Activists: Smashed Tomatoes on Denver Bike Lanes Could Be Our Heads

Cyclist and scooter rider in red cup bike lane

Bicycle advocates Jonathan Fertig and Rob Toftness put tomatoes on top of red plastic cups and placed them along the edge of an unprotected bike lane near Union Station this morning, one of several #RedCupProject demonstrations in Denver and in cities around the world.

Fertig used social media to organize the protest after a driver killed bike activist Dave Salovesh last week in an unprotected bike lane in the nation’s capital.

Jonathan Fertig andRob Toftness placed red cups and tomatoes along the bike lane on Wyncoop between 15th and 16th Streets. Photo: Andy Bosselman
Jonathan Fertig and Rob Toftness placed red cups and tomatoes along the bike lane on Wyncoop between 15th and 16th Streets. Photo: Andy Bosselman

“It’s to honor a fallen advocate in D.C.,” said Fertig, who is a well-known bike activist himself.  “As well as call attention, in Denver and cities across the world, the need for cities to be more proactive about making protected infrastructure.”

This installation is at South Monaco and South Magnolia Way near Southmoor Elementary School

As drivers veered over the line demarcating the bike lane on Wynkoop, they smashed cups and tomatoes, leaving blood-colored detritus on the street, which illustrated the dangers cyclists face when riding on unprotected bike infrastructure. The cups also showed that adding physical protection to a bike lane does not have to be difficult or costly.

“It shows how easy it is to put something down to make a protected bike lane,” said Fertig. “But also how fragile the people who occupy these lanes are.”

Fertig wanted to get the attention of mayors, telling StreetsblogUSA, “Our hope is that the #RedCupProject will impress upon Mayor Bowser in D.C., Mayor Hancock in Denver and mayors/city councilors everywhere that there’s no more time to delay rapid deployment of safe cycling infrastructure.”

Activists in New York City also followed along with Fertig’s idea.

“Imagine a transportation planner designing a street where the only thing protecting people on bikes from cars and trucks was a tomato or a paper cup,” cyclist Doug Gordon said. “And yet planners think nothing of ‘protecting’ bike lanes with paint.”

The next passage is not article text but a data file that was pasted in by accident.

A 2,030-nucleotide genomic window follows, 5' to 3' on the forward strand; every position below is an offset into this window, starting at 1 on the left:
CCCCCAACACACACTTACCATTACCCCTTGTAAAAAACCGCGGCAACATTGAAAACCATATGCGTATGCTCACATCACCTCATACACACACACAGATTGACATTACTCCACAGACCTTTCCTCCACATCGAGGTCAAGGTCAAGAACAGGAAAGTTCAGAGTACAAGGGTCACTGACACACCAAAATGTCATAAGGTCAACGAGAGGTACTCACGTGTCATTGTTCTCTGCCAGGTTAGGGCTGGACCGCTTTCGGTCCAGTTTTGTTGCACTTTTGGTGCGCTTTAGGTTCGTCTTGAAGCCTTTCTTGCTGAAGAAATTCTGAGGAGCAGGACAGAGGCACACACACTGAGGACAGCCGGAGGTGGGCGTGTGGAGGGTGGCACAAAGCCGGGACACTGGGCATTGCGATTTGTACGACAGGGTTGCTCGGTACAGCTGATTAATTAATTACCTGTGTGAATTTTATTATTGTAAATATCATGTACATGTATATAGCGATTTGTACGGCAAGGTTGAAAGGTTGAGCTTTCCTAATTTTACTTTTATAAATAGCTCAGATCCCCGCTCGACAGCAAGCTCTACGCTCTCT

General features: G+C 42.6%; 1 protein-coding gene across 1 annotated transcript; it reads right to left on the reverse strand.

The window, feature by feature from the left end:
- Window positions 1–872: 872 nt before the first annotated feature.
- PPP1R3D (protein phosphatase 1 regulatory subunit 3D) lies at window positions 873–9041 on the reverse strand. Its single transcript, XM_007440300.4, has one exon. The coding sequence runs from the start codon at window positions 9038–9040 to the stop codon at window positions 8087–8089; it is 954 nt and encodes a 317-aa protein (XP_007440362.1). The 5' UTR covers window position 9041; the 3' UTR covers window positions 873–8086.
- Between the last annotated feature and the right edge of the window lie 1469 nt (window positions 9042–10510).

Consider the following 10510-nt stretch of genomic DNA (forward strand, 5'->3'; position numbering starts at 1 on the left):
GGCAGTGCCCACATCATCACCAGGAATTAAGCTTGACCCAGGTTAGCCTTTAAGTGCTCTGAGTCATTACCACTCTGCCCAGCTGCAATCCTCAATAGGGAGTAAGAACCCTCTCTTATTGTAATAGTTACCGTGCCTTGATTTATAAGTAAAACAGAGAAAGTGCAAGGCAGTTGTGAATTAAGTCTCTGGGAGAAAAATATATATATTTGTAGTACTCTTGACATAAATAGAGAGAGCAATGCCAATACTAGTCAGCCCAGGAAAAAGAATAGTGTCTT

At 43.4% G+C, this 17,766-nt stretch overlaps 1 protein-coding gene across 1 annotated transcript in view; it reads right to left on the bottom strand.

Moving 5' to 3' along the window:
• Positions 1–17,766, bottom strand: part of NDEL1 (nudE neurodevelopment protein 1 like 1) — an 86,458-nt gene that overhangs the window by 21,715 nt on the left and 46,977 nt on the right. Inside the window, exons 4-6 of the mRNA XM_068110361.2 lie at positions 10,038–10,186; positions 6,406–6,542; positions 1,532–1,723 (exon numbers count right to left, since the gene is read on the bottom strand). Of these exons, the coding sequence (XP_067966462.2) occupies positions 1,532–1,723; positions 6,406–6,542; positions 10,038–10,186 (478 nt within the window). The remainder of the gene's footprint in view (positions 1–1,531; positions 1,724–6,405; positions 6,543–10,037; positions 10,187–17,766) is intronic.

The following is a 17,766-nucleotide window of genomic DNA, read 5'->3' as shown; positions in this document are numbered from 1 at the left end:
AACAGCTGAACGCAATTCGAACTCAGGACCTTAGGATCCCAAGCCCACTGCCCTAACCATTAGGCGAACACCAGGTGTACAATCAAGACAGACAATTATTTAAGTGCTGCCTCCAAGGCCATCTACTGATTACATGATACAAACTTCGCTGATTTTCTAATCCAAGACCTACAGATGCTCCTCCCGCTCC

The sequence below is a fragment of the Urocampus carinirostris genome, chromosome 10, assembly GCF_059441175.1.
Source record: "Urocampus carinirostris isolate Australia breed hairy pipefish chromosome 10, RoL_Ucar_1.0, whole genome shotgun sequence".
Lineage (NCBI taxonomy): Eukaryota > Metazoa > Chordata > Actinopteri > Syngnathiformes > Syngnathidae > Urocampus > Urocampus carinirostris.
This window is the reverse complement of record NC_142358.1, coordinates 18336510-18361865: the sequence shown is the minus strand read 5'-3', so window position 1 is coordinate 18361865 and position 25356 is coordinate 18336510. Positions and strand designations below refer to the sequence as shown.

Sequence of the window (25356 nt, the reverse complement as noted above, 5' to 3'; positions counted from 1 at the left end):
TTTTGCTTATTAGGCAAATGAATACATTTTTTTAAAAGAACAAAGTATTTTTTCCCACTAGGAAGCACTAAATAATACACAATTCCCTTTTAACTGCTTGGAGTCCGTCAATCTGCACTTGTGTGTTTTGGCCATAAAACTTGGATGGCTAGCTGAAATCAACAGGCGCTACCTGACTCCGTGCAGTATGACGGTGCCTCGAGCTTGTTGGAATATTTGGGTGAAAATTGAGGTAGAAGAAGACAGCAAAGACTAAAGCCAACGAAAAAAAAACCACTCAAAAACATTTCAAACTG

• TakeFive

    Those red cups are pretty nifty; I like them.

    But as you suggest it’s hard to protect a bike rider against a speeding 25 year old in a stolen Dodge Grand Caravan that runs a red light. It’s also a Big logistics problem to accommodate deliveries in what is a business district. Wish there was an easy fix for meeting everyone’s needs?

    • Camera_Shy

      I agree with you.

      As far as “It’s also a Big logistics problem to accommodate deliveries in what is a business district.”- it’s not the cyclist’s fault that a business district didn’t accommodate deliveries during its development.

      If carving out space for bikes (un-protected space, even) means that delivery trucks only have the option of blocking cars by stopping in the driving lane(s), then so be it. I’ve said before that this is a better situation than forcing cyclists around the stopped truck, and into traffic – sometimes requiring them to move against traffic.

      Drivers will get used to the idea of trucks blocking the driving lanes, and they will change their behavior by staying out of blocks where they see a stopped delivery truck in the lane. /soapbox

  • Frank Krygowski

    “The dangers cyclists face riding on unprotected bike infrastructure”??

    If ordinary streets or ordinary bike lanes are too dangerous to ride, we’ll have to park our bikes forever. There are over four million miles of roadway in the U.S. There are at most a few hundred miles of “protected” bike lanes. That’s one hundredth of one percent. There’s no way we’ll reach even one percent “protection” during our lifetimes. And besides, Streetsblog has started saying “protected” bike lanes are no good unless they also have “protected” intersections.

    Why not just cut to the chase and say “Stop riding bikes”?

    In real life, bicycling is very safe – safer per mile than pedestrian travel (see John Pucher’s work) – and it’s easy to learn to ride safely and comfortably on almost any street. Take a cycling class, like Cycling Savvy. Read a book, like _Cyclecraft_.

    Quit the fear mongering. You’re harming bicycling and bicyclists.

    • Devin Quince

      So my kid, mom, etc. are supposed to get comfortable “carving” their space out with multi-ton machines driven by idiots?

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